• Versatile: grows with baby, from infant to toddler
• Easy to put together and modify
• Comfortable to use for both parent and child
• Steering could be slightly difficult, particularly on bumpy terrain
The Chicco Urban 6-in-1 Modular Stroller truly does the work of six strollers in a single easily, saving parents money and time.
Rating: 4.5 Stars
Once after a period, parents needed multiple stroller to support their growing babies. The Chicco Urban 6-in-1 Modular Stroller does an outstanding job of eliminating that require. The six “riding modes” accommodate the Chicco KeyFit CARSEAT (an adapter is roofed, but the carseat comes separately for $200), the newborn bassinet and the toddler seat, each facing inward or outward. It converts in one mode to another with relative ease-even for someone like me, who is commonly stumped by the most simple of instruction manuals.
The initial toddler seat quickly converts into a child bassinet. Just press on each one of the round side buttons on the guts of the seat and rotate it back to a set position, then undo the buckles underneath, which drops underneath of the seat out. The padded insert is absolutely plush and comfortable for baby. When the seat is back toddler mode, it permits three positions-upright, reclined and flat. Again, you merely press on those side buttons to tip it back or forward. Additionally, the footrest has its two side buttons you can press simultaneously to adapt to four positions.
Weighing 26 pounds, the Urban is approximately 10 pounds heavier than comparable multiuse strollers. It could carry children up to 50 pounds, with a storage basket that stands up to 10 pounds of diapers, sippy cups, toys and other things that you should temporarily stow away. The wheels could be locked/unlocked with the touch of just one single foot button, which is situated between your two rear wheels (another huge improvement on strollers I’ve used in combination with my teenagers). The wheels can even be removed quickly for storage and travel, a good feature for cramming the stroller in the rear of an already-packed car, for instance.
Since there isn’t a good amount of mysterious parts to patch together, assembling the Urban took my hubby no more than a quarter-hour from learn to finish. Unlike strollers I’ve found in the past, which appeared to require an engineering degree to open and close, the frame isn’t hard to fold up with one hand.
Because my son had been over 20 pounds-not to say sitting through to his own and crawling-when we got the Urban, we just about skipped the newborn carriage phase and went right to toddler mode. The seat insert is well-padded and soft, as will be the shoulder and crotch pads, so he seemed properly comfortable instantly in his new ride. Listed among the Urban’s official features is all-wheel suspension, which should be why the ride seemed especially smooth. My son fell fast asleep not ten minutes into his first stroll-and any stroller that may put baby to sleep is successful in my book. Having said that, front swivel wheels are also a touted feature of the Urban, which would advise effortless steering, but navigation is in fact the one area where I feel such as this stroller could use just a little work. It will veer slightly off course, particularly if the street is uneven.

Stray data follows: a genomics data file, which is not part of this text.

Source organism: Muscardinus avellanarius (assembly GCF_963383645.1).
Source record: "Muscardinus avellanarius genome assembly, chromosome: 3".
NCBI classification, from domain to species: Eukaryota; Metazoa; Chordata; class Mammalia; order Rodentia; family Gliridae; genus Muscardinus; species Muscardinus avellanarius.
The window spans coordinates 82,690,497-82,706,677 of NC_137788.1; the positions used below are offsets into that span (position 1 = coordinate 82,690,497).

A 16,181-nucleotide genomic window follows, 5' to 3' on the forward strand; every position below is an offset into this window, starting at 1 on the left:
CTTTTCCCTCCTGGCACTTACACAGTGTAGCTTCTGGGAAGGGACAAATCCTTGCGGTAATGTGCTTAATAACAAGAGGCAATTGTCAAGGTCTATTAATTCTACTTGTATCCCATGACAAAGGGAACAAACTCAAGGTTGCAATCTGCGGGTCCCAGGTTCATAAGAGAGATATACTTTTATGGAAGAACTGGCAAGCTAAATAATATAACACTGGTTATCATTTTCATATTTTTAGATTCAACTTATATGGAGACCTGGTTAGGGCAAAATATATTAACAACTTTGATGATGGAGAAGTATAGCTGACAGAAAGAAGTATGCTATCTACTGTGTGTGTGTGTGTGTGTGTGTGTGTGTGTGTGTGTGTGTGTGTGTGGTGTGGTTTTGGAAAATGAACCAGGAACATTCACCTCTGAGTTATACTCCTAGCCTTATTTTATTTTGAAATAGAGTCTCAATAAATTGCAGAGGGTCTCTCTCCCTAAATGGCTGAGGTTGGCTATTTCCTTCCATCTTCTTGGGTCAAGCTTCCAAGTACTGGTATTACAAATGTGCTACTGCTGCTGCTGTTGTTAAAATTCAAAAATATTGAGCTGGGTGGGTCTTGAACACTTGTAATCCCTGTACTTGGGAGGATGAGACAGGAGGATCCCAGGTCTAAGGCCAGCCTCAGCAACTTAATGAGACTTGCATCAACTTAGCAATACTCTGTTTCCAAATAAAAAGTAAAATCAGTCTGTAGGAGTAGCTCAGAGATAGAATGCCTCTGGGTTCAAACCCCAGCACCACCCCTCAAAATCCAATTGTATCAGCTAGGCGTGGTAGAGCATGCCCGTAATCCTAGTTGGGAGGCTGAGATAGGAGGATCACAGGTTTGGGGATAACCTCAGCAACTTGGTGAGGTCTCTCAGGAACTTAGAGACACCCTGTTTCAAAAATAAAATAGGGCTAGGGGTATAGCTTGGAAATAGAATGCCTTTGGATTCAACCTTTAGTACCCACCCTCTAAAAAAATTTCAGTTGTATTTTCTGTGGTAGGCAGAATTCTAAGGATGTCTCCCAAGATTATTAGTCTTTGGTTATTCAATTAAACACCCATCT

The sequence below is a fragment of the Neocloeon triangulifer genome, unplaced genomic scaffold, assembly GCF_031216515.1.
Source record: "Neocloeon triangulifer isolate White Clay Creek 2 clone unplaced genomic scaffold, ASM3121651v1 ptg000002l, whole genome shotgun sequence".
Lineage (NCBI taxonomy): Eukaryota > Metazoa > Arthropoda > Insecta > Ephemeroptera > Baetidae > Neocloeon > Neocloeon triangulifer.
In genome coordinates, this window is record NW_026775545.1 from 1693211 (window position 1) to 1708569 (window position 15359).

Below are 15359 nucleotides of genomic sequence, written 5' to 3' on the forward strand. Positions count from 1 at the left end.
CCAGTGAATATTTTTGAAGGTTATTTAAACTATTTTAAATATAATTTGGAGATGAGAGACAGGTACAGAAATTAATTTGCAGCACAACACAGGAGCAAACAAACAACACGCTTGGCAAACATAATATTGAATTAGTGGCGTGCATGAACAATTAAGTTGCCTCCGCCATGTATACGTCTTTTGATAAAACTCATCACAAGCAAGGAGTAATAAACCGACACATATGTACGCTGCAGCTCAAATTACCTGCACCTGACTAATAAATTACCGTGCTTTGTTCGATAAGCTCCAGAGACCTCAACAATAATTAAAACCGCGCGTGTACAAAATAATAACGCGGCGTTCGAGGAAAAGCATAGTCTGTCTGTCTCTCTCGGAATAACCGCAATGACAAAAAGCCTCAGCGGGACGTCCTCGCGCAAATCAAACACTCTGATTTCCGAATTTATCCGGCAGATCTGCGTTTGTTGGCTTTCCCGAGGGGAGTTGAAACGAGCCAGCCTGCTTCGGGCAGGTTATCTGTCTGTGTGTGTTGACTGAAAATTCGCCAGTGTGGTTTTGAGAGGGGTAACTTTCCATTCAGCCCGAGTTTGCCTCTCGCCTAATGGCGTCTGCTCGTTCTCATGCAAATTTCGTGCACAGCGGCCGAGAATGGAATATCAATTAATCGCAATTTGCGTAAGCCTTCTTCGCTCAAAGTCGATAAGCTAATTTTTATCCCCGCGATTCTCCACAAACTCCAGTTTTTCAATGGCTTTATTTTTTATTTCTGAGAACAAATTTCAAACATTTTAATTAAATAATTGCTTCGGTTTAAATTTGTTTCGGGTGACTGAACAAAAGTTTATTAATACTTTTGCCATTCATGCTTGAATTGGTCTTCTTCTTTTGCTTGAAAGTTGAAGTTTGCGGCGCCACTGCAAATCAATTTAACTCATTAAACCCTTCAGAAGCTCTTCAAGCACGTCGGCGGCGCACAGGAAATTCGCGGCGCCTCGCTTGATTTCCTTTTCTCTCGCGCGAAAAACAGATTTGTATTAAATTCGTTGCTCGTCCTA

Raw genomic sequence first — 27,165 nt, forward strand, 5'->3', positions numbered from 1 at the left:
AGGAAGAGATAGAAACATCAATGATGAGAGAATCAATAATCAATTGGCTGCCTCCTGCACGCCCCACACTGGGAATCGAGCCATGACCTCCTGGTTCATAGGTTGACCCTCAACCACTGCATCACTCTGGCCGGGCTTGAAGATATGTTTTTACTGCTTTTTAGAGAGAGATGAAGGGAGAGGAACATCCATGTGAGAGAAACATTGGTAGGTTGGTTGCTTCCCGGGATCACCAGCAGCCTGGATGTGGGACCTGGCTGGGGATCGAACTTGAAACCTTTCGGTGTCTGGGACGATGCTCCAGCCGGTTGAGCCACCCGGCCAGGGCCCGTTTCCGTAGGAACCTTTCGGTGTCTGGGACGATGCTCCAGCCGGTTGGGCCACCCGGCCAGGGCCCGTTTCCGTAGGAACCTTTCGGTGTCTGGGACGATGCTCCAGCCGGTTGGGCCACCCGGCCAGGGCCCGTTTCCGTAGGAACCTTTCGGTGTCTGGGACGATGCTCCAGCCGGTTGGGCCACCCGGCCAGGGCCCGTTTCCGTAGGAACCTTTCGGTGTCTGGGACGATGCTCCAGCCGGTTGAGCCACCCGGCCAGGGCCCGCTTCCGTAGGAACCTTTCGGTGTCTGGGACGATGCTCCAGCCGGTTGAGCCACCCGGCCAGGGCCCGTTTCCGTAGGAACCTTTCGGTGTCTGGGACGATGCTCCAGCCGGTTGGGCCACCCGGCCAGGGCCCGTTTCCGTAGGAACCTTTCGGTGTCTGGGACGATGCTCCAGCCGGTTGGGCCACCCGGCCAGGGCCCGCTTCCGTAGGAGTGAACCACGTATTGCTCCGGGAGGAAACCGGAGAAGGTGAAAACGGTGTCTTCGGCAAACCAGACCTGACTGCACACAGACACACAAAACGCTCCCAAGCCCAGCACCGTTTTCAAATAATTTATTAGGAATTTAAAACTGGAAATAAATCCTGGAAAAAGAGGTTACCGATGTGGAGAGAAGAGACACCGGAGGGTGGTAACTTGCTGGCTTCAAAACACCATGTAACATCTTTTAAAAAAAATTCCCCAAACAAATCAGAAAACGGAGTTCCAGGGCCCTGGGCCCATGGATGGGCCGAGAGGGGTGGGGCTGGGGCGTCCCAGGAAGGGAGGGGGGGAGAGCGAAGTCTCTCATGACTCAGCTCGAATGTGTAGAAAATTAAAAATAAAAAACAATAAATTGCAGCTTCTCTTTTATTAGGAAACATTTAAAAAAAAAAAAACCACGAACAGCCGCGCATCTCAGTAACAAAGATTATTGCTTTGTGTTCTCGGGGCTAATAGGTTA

The padded push handle very smoothly telescopes out to three different height positions at the push of a button in the heart of the handlebar, making switching backwards and forwards between users simple. The stroller handles hills well: not overweight increasing, not too unwieldy heading down. I also personally love that the seat can either face in or out, since my teenagers absolutely hated facing out within their strollers as babies, which often led to some back-breaking babywearing for me personally.
A number of Urban Stroller Color Packs (sold separately for $70 each) enables you to change up your stroller’s look. There’s emerald, pink, red, blue, magenta, green, London (striped) and coal. I was personally pleased to stick to the coal color-black hides a variety of unsightly sins, as any parent who’s ever really tried to scrub mushed banana and cereal crumbs out of stroller or carseat crevices can let you know.
Once folded, the stroller isn’t quite as compact as I hoped it could be, but I can’t expect such a full-service item to be especially streamlined. Still, with clean lines and today’s shape, the Urban is unquestionably an excellent looking stroller. It holds its at the park among higher-end models (if that sort of thing matters for you) and is very much cooler compared to the fussier, frillier things I pushed my older kids around in.
As parents, whatever makes our lives a bit easier is worth buying, and the Chicco Urban 6-in-1 Stroller is considered to be among the easiest to use, most comprehensive stroller/car seat systems that you can buy, regardless if it’